TCAF salesTCAF is simply the best show in Canada. The crowd is intensely passionate about discovering new comics, the staff are incredibly friendly and organized, and I can't recommend it enough.$4,150.00
Page & Panel book launchThe Page & Panel store is an enormous supporter of Indy comics in Toronto. They should be your first stop when pitching a new book.$515.00
The Sidekick SigningThe Sidekick Cafe is a great comic store and cafe in Leslieville, and a big supporter of the local scene.$200.00
Indigo DistributionWe signed on as a direct Vendor with Indigo Chapters, and they've ordered an enormous volume of books. This is the development I'm most excited about in 2017 - it opens a door to wider markets we've never had access to.$2,080.04
All told, since the Kickstarter wrapped in March, we've moved almost

1,350 books

, and we're 2,349.53 CDN in the black. That's amazing! We've never seen such a strong response to a book before, and it's an enormous encouragement to every member of the team.

Now, of course, we're almost out of books, so I'm going to have to pay a minimum of $8k to print another 1,000 books with Marquis. That'll eat up all our revenue and then some, but hopefully it will pay off in the end.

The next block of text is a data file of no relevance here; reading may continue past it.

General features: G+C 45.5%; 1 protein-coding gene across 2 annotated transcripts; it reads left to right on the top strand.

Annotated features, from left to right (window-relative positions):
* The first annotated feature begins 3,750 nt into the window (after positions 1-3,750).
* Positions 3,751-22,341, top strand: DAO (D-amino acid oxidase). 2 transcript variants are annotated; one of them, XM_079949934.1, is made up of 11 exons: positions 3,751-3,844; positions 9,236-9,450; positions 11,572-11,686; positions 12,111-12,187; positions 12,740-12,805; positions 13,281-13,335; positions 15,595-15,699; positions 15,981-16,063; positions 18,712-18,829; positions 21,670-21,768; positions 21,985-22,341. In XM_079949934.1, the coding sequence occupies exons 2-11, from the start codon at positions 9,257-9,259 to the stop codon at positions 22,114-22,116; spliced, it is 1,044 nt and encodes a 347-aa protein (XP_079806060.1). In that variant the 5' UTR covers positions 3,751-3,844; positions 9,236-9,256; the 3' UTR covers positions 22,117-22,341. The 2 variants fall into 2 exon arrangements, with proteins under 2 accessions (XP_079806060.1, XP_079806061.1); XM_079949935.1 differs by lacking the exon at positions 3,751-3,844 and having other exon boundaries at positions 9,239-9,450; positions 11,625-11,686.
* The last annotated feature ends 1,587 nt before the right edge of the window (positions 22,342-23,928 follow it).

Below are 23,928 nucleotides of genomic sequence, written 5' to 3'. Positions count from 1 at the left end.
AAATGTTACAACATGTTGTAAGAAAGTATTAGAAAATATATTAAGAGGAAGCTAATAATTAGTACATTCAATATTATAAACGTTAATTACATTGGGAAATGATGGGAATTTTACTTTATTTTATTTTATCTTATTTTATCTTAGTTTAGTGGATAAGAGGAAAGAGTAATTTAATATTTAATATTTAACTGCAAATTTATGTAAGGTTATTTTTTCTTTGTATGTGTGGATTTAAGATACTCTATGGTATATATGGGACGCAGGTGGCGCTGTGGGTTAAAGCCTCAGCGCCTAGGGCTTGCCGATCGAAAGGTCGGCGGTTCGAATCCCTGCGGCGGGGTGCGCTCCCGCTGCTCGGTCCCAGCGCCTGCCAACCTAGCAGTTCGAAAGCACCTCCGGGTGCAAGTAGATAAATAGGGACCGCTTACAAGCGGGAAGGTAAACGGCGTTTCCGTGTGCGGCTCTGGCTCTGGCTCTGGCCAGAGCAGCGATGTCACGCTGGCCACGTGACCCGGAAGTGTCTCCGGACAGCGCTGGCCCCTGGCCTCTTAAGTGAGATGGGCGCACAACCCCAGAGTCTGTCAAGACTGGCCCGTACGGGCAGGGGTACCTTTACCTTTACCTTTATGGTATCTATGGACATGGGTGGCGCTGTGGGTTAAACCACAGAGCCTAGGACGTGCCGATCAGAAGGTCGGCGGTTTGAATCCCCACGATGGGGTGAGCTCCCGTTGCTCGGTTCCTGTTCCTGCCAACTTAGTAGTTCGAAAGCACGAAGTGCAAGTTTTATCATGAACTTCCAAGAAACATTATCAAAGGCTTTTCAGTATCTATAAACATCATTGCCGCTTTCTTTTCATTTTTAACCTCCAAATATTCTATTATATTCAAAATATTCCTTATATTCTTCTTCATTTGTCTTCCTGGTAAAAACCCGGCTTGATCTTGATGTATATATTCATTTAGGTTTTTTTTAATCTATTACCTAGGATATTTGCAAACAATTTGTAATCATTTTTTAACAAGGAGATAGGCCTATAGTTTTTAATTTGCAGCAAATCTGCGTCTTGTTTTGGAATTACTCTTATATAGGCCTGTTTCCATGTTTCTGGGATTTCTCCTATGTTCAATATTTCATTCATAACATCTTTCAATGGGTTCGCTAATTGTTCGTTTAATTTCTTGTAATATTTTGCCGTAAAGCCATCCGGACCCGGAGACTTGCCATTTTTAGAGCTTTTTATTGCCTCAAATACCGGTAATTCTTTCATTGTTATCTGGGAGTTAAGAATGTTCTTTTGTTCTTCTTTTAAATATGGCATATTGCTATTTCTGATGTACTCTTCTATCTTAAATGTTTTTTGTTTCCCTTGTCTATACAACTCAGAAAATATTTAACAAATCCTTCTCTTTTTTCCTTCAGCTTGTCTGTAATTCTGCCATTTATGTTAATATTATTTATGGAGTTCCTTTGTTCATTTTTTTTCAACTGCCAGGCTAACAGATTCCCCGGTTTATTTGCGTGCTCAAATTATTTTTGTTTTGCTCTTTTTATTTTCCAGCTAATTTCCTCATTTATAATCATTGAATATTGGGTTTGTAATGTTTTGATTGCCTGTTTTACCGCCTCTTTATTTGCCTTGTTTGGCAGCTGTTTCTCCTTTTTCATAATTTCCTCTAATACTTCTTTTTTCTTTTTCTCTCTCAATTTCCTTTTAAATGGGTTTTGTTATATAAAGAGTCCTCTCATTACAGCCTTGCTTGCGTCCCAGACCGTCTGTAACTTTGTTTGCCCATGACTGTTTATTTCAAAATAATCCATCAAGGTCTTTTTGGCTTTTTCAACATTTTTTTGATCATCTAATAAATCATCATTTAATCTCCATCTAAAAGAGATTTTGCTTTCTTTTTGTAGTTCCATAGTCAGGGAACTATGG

Lessons Learned:

Whatever time you budgetted for fulfilment, quadruple it.
We had rotating teams of 3-4 folks packing boxes for about 20 hours in total, and delivering the boxes to the distributor was its own nightmare, resulting in several days of lost productivity. Some of the more complex orders slipped through the cracks and had to be mailed out much later than I'd have liked.

Colourists need scripts!
While obvious in retrospect, we had a situation where a colourist had to colour a comic without knowing the script for it, resulting in colours that didn't match the text. Make sure every member of the team has access to all the information they need!

Label printers can be fickle!
Make sure you have a steady supply of labels. We ran out, and it turns out it takes more than a month to get new labels from Brother.

I welcome feedback and suggestions at @cardboardshark!

-Steven Andrews,
Lead Editor